Skating on an ice rink is a thrill that Martin Hlinka seeks to share with hundreds – and one day thousands – of girls and boys from Seattle and the Pacific Northwest at the soon-to-be-completed Kraken Training Center.
“We want children to learn to skate first, to move,” says Hlinka, director of youth hockey at the training center. “You see the joy and the smiles when kids realize they can move on their own. They get better every time they’re on the ice.”
The improved skating and happy smiles will take place starting this fall at the Northgate District Three-Rink Training Center. Registration for the skating and hockey programs will open soon. You can Subscribe to our newsletter here to be notified of the registration start date and other details and news.
There will be a range of programs offered by the Kraken Youth Hockey Association and the Kraken Skating Academy, including an NHL Learning Program for girls and boys ages five to nine.
The seven-week NHL Learning Program includes free full gear, head to toe, helmet to skates and a stick. The program requirement is that children must be new to hockey and be between 5 and 9 years old. There are also Learn to Play programs for older children, adults, and children who have some hockey experience but may not yet be ready to join a team.
The Skating Association’s Learn to Skate program, overseen by Figure Skating Director Chad Goodwin, is the starting point for all participants.
“It all starts with Chad and the Learn to Skate program,” says Hlinka. “It’s our base for learning skills, so when they first put on their hockey gear in the Learn to Play NHL, the kids were already successful on the skates.
Goodwin and his colleagues will teach skating to all children (adult beginners will have similar opportunities) before the youngsters opt for hockey or figure skating tracks.
Note to Parents: Two of America’s most decorated female hockey players, pro scout Kraken Cammi Granato, and five-time world champion and four-time Olympian Julie Chu, started figure skating when mom and dad suggested. Both urged their parents to let them play hockey – and both at a time when there were no local girls’ hockey programs.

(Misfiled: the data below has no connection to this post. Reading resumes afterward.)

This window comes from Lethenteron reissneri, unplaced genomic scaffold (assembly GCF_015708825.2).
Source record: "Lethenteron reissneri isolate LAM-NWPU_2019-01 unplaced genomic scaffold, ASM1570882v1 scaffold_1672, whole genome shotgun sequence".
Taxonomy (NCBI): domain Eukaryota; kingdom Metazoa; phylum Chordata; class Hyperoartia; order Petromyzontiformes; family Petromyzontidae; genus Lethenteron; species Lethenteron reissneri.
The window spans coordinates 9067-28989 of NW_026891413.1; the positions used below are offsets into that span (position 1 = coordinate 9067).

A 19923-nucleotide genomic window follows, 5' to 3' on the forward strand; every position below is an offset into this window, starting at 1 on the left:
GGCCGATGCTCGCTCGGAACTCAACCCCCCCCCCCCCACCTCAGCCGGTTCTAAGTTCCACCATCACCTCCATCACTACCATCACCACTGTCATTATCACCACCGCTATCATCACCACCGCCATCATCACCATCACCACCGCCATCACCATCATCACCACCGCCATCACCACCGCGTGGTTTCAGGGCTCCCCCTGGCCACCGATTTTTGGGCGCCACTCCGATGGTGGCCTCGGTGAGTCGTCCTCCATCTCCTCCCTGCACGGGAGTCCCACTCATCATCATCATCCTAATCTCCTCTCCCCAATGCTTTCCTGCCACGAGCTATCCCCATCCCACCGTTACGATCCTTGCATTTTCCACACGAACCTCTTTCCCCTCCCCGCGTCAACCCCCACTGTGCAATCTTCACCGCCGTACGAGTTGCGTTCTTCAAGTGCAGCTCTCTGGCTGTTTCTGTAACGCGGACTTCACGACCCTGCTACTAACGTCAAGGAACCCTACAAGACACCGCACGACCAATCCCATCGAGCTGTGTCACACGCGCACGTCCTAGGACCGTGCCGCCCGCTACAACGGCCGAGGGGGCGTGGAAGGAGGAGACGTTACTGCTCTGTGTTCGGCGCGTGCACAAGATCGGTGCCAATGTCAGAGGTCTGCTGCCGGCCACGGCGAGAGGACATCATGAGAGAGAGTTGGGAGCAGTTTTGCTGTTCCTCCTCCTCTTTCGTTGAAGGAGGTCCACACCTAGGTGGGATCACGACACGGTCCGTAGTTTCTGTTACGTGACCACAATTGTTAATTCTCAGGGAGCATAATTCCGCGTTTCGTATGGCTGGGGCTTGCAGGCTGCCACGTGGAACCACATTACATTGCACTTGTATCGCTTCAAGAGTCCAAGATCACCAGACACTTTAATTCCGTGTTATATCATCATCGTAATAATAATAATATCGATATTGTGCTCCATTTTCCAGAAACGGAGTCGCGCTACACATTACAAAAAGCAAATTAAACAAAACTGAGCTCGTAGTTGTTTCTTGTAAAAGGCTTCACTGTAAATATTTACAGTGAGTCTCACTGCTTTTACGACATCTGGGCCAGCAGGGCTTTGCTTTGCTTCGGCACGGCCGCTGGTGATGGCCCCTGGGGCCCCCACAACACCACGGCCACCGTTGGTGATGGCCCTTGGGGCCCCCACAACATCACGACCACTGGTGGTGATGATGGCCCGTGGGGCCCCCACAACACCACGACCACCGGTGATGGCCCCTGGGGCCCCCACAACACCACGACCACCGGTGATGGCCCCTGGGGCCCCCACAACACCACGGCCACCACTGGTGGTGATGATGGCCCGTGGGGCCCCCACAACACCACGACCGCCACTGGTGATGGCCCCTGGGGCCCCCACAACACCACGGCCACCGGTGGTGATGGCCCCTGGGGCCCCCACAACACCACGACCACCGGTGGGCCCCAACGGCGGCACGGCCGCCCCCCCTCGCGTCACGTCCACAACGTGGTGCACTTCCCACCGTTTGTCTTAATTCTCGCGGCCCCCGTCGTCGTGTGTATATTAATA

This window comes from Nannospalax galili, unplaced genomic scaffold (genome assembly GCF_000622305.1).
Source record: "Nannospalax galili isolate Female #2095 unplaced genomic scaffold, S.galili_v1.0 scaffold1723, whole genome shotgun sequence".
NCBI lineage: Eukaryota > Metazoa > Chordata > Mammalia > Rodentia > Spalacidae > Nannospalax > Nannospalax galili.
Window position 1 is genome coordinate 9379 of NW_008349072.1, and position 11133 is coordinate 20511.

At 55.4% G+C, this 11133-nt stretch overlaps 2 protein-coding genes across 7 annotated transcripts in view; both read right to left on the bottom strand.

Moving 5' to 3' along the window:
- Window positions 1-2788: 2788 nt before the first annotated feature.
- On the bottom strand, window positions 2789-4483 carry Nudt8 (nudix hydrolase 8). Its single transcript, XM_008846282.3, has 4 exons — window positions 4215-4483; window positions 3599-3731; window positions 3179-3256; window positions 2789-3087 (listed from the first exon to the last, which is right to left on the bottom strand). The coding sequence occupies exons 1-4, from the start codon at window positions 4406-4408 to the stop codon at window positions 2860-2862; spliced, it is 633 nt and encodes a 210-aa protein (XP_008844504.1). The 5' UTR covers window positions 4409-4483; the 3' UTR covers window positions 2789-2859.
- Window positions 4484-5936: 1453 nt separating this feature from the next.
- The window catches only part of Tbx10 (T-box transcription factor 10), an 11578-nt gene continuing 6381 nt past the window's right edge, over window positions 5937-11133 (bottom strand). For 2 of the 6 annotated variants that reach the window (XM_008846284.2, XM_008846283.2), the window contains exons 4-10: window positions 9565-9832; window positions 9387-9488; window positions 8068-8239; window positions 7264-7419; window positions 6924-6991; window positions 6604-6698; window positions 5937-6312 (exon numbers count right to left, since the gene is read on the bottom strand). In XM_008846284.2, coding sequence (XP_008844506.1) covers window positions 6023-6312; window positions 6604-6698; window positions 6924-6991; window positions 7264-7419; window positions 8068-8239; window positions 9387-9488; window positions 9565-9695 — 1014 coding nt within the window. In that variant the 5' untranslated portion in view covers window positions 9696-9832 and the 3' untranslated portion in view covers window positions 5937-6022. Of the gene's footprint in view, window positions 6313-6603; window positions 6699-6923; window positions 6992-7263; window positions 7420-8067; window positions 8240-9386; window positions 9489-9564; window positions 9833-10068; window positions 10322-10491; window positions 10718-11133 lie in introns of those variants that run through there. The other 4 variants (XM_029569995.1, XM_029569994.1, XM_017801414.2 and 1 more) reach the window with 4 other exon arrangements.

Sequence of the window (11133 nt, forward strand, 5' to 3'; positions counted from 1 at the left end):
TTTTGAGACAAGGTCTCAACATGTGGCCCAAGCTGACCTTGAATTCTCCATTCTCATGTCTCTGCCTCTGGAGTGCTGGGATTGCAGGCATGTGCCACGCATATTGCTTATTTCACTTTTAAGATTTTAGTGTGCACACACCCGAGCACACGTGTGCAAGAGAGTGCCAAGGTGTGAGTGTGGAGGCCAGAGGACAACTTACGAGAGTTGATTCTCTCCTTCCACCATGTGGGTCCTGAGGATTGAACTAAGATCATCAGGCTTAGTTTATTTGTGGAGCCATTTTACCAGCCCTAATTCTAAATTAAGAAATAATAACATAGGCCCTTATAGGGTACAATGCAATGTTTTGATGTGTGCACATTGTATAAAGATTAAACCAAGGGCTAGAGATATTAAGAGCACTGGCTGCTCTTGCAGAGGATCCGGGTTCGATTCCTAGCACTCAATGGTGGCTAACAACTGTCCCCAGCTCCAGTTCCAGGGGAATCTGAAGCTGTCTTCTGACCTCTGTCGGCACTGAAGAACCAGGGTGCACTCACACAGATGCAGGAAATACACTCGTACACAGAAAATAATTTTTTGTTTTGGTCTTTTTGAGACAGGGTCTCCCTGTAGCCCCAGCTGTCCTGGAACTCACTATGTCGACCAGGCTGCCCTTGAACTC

“We understand that every child will come from a different skating background,” says Goodwin. “They will be placed at the appropriate skill level and we will determine which skills to showcase. Our goal is for every skater to become confident on the ice.”
Early classes will likely include balance work and lean towards slow motion to highlight technique. The first day always includes a lesson on how to fall and protect yourself.
“It’s about maneuvering their bodies and staying safe,” says Goodwin. “Children learn to fall safely and get up on their own.”
For hockey players, once they have completed the NHL Learn to Play program, they will move forward to continue developing their skills through the internal “Squid Squad” program. Children eight years of age and older will be able to compete in Jr. Kraken 8U, 10U and 12U League teams. Children keen to become figure skaters will join the Emerald Edge programs.
One detail for parents new to the sport and / or who played themselves over ten years ago: in 2011, USA Hockey approved a rule prohibiting checking (using the body to disrupt an opponent) until what players reach level 14U.
Regardless of the skating choice, there will be “no screaming or screaming,” Hlinka says, and they “will do it in a fun way.”
The fun factor is worth repeating for emphasis. Rob Lampman, CEO of the Kraken Training Center, says: “We are committed to developing a culture at Kraken Training Center that reflects our organizational culture as a NHL team. We will develop our programs to be inclusive and supportive. , with a focus on moving the game forward through top-notch training and long-term athlete development. Above all, we always want to make it fun. “
Lampman takes the Kraken Training Center mission one step further.
“We have a responsibility at the Kraken Training Center to educate our players and the community at large not only about the game on the ice, but also about the culture of off-ice hockey. The game can offer so much on and off the ice. Through the Kraken, we hope to share the many experiences this game can offer to the community at large, young and adult players, families and fans, ”Lampman says. “We invite all members of the community to be a part of it, whether they are skaters or fans.”